Monday, November 13, 2006
My article on how to go about renting an apartment in Sweden has been published in the new South of Sweden magazine. Read the full article below or visit www.sosmag.se to download the digital version of issue 3 of the magazine.
A place to call ‘hem’
Much is made of the housing shortage in Swedish cities, and rightly so. The waiting lists for rentals are long and empty apartments scarce. Armed with some choice information, however, finding and settling in to your new home in Sweden should go as smoothly as slicing cheese with your brilliant new cheese-slicer.
Apartment housing in Sweden falls into three categories – vintage buildings with high ceilings and old tile stoves, sterile high rises from the Million Program or slick, fashionable new structures. Start your search for a room of your own by checking with the municipal housing exchanges or go directly to the companies who own rental buildings in your area. You will be placed on the waiting list but should also register your interest in each set of rooms that appeals to you. It is often revealed how many others have registered their interest and how long the person who gets first crack at it has been on the waiting list.
Out of curiosity, I recently looked at a modest 4-room apartment in central Helsingborg to see what an average waiting period might currently amount to. Ninety-two other people were also interested in that particular item and the number of days that the pole position apartment seeker had been on the waiting list was an alarming 12,845. Yes, that makes for just over 35 years! So, to earn eternal gratitude from your offspring, place children on every available waiting list as soon as they have got a personal number. If this seems tedious, you can always consider private housing agencies. They will charge a fee, but only if they successfully find you a new home.
The best strategy is word-of-mouth, so make everyone you meet aware of the fact that you are looking for an apartment. Place a wanted ad but if you include the word ‘hittelön’ i.e. reward, be prepared for people who expect to be bribed with a large illegal sum in exchange for the contract. The demand for housing far exceeds supply in most Swedish cities, which has given rise to an elaborate system involving (illegal) payment of rewards or ‘key money’ to bribe landlords and tenants.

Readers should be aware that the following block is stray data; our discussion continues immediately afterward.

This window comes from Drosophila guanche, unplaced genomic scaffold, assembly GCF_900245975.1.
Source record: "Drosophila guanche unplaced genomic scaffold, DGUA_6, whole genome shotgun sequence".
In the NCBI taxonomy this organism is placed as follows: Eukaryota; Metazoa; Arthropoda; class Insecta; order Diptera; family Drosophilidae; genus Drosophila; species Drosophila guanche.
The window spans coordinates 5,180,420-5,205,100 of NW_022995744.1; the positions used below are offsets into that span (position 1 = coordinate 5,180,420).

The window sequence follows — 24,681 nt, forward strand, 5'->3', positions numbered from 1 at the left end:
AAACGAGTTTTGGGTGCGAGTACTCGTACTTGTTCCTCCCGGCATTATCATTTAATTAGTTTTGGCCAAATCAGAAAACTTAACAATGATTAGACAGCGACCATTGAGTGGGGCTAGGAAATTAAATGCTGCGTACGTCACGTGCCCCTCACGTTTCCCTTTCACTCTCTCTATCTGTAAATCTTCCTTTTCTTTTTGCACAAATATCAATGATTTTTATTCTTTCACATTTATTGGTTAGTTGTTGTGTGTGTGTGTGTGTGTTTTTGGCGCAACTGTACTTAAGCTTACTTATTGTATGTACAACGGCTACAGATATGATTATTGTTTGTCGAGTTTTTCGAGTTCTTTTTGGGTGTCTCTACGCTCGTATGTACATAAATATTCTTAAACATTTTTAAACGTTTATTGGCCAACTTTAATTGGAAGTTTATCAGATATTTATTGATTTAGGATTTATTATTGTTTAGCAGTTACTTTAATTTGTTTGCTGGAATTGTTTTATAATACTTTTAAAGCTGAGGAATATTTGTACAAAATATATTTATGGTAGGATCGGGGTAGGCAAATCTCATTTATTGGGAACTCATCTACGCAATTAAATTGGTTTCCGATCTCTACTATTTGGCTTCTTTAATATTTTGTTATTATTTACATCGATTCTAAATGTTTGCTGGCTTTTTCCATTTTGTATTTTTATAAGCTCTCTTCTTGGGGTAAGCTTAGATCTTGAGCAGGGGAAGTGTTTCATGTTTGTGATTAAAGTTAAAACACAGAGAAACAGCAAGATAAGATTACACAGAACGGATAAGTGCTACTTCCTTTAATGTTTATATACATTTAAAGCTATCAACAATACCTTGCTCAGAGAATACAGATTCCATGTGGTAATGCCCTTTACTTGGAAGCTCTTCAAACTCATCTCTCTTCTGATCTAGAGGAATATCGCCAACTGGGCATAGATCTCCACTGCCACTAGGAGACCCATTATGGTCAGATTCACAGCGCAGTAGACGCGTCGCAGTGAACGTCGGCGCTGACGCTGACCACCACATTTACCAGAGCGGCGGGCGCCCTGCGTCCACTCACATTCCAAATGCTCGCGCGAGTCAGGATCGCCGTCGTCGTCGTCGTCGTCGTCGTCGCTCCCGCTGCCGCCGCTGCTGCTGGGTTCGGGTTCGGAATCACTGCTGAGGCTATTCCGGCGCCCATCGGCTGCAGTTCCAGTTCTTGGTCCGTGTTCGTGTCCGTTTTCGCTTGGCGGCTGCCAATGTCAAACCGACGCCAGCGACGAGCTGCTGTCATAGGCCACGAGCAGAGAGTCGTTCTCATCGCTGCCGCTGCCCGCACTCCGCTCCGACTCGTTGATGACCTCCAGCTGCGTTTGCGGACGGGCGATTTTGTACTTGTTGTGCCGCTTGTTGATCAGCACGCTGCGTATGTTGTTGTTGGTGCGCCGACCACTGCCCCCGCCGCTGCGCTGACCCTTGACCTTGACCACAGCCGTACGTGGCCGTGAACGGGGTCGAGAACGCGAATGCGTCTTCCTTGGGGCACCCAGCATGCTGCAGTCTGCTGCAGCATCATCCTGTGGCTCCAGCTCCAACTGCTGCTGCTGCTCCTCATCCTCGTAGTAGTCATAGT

Ideally, you are looking for a first-hand contract. Renting from another tenant compromises some of your rights. First-hand contracts are difficult to get and once you have one you can use it as a bargaining chip in a subsequent trade.
When you have secured an apartment, make sure you get a contract that documents your monthly rent and what is included in it. Get a checklist from the landlord that inventories existing damage to the apartment. This protects you from having to pay for the water stain on the oak floor from the previous tenant’s turtle tank.
The standard of quality in your average Swedish apartment is rather high and the building owners are required to freshen things up regularly. If you are made to suffer peeling paint, moldy bathrooms or the malfunction of essential equipment such as the refrigerator or toilet, your landlord is required to fix it.
You are allowed to paint and put up new wallpaper in your apartment but structural changes are grounds for eviction. And it is wise to talk to your landlord before you pry open that can of ‘solar flare orange’ paint. If you choose colors that do not sit well with your landlord, or if your work is less than professional, you may be required to pay for restoring normality when you move out.
Above all, pay your rent on time, follow the laws of the laundry room, avoid tap dancing after 10 p.m. and put up a friendly note to warn your neighbors of imminent partying. If you are a nuisance, your landlord is permitted to evict you by giving three months notice.
A good place to get advice if problems arise is the Swedish Union of Tenants called ‘Hyresgästföreningen’. They help you assert your rights as a tenant and assist you in the ‘Hyresnämden’ rent tribunal that exists solely to settle disputes among renters and landlords.
One last word of advice – if you do manage to snag an apartment with those beautiful tile stoves, resist the temptation to light up a crackling blaze until you get the landlord’s blessing. Most specimens are merely for show these days, but colonize them with a motley collection of candles and you can still enjoy a warm glow.
American ex-pat Laurel Williams lives in Helsingborg and has spent the past 11 years living, studying and working in Sweden. She is currently an English Copywriter at a B2B marketing agency and a Journalist. Having bought, sold and rented several flats in Sweden she offers some tips to first-timers.
Labels: Living in Sweden